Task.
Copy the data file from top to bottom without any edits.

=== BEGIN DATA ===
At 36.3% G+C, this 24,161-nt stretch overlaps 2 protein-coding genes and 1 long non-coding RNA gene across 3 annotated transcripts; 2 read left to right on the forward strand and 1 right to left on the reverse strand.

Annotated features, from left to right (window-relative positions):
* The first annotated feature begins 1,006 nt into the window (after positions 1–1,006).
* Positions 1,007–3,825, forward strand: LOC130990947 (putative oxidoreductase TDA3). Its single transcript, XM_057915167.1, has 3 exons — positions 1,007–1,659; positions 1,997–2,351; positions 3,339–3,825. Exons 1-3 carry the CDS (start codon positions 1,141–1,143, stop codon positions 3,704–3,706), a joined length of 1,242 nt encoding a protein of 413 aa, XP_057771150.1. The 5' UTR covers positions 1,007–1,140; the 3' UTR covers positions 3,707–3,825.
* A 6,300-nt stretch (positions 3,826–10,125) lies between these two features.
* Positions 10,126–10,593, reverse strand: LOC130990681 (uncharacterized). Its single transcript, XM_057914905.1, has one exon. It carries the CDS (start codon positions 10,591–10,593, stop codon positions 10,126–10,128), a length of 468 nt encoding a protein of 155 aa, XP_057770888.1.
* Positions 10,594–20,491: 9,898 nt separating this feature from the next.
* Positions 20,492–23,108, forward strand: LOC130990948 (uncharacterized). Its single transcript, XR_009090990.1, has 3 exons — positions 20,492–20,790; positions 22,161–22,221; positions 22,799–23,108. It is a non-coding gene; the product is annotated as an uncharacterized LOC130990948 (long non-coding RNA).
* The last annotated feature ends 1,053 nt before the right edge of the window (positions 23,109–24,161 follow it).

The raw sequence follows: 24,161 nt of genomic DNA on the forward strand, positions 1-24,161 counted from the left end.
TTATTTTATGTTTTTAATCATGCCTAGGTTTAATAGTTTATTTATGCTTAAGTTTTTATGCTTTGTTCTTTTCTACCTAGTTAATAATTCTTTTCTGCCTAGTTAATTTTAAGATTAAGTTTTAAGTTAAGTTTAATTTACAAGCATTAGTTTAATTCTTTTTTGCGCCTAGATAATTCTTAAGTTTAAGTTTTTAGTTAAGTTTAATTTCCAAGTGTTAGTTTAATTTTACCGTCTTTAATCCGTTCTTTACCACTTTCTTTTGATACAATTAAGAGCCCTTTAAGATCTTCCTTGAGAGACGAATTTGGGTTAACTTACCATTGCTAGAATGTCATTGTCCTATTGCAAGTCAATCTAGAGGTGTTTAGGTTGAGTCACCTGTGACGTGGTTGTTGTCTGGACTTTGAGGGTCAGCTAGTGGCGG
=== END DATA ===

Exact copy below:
At 36.3% G+C, this 24,161-nt stretch overlaps 2 protein-coding genes and 1 long non-coding RNA gene across 3 annotated transcripts; 2 read left to right on the forward strand and 1 right to left on the reverse strand.

Annotated features, from left to right (window-relative positions):
* The first annotated feature begins 1,006 nt into the window (after positions 1–1,006).
* Positions 1,007–3,825, forward strand: LOC130990947 (putative oxidoreductase TDA3). Its single transcript, XM_057915167.1, has 3 exons — positions 1,007–1,659; positions 1,997–2,351; positions 3,339–3,825. Exons 1-3 carry the CDS (start codon positions 1,141–1,143, stop codon positions 3,704–3,706), a joined length of 1,242 nt encoding a protein of 413 aa, XP_057771150.1. The 5' UTR covers positions 1,007–1,140; the 3' UTR covers positions 3,707–3,825.
* A 6,300-nt stretch (positions 3,826–10,125) lies between these two features.
* Positions 10,126–10,593, reverse strand: LOC130990681 (uncharacterized). Its single transcript, XM_057914905.1, has one exon. It carries the CDS (start codon positions 10,591–10,593, stop codon positions 10,126–10,128), a length of 468 nt encoding a protein of 155 aa, XP_057770888.1.
* Positions 10,594–20,491: 9,898 nt separating this feature from the next.
* Positions 20,492–23,108, forward strand: LOC130990948 (uncharacterized). Its single transcript, XR_009090990.1, has 3 exons — positions 20,492–20,790; positions 22,161–22,221; positions 22,799–23,108. It is a non-coding gene; the product is annotated as an uncharacterized LOC130990948 (long non-coding RNA).
* The last annotated feature ends 1,053 nt before the right edge of the window (positions 23,109–24,161 follow it).

The raw sequence follows: 24,161 nt of genomic DNA on the forward strand, positions 1-24,161 counted from the left end.
TTATTTTATGTTTTTAATCATGCCTAGGTTTAATAGTTTATTTATGCTTAAGTTTTTATGCTTTGTTCTTTTCTACCTAGTTAATAATTCTTTTCTGCCTAGTTAATTTTAAGATTAAGTTTTAAGTTAAGTTTAATTTACAAGCATTAGTTTAATTCTTTTTTGCGCCTAGATAATTCTTAAGTTTAAGTTTTTAGTTAAGTTTAATTTCCAAGTGTTAGTTTAATTTTACCGTCTTTAATCCGTTCTTTACCACTTTCTTTTGATACAATTAAGAGCCCTTTAAGATCTTCCTTGAGAGACGAATTTGGGTTAACTTACCATTGCTAGAATGTCATTGTCCTATTGCAAGTCAATCTAGAGGTGTTTAGGTTGAGTCACCTGTGACGTGGTTGTTGTCTGGACTTTGAGGGTCAGCTAGTGGCGG